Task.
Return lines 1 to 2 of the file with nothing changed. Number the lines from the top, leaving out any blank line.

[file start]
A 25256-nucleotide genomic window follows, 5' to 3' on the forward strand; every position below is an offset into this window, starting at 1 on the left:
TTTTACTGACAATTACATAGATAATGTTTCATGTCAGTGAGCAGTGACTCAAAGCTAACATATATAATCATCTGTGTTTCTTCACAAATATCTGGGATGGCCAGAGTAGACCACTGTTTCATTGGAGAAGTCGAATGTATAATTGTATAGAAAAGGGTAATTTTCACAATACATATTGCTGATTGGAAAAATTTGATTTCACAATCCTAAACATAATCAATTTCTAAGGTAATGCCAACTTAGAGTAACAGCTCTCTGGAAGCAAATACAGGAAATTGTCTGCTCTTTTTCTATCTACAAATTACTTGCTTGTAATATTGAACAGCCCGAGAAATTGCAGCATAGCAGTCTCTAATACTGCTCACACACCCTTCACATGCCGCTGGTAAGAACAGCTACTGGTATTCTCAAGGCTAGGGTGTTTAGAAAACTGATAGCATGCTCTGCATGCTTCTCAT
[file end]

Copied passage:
A 25256-nucleotide genomic window follows, 5' to 3' on the forward strand; every position below is an offset into this window, starting at 1 on the left:
TTTTACTGACAATTACATAGATAATGTTTCATGTCAGTGAGCAGTGACTCAAAGCTAACATATATAATCATCTGTGTTTCTTCACAAATATCTGGGATGGCCAGAGTAGACCACTGTTTCATTGGAGAAGTCGAATGTATAATTGTATAGAAAAGGGTAATTTTCACAATACATATTGCTGATTGGAAAAATTTGATTTCACAATCCTAAACATAATCAATTTCTAAGGTAATGCCAACTTAGAGTAACAGCTCTCTGGAAGCAAATACAGGAAATTGTCTGCTCTTTTTCTATCTACAAATTACTTGCTTGTAATATTGAACAGCCCGAGAAATTGCAGCATAGCAGTCTCTAATACTGCTCACACACCCTTCACATGCCGCTGGTAAGAACAGCTACTGGTATTCTCAAGGCTAGGGTGTTTAGAAAACTGATAGCATGCTCTGCATGCTTCTCAT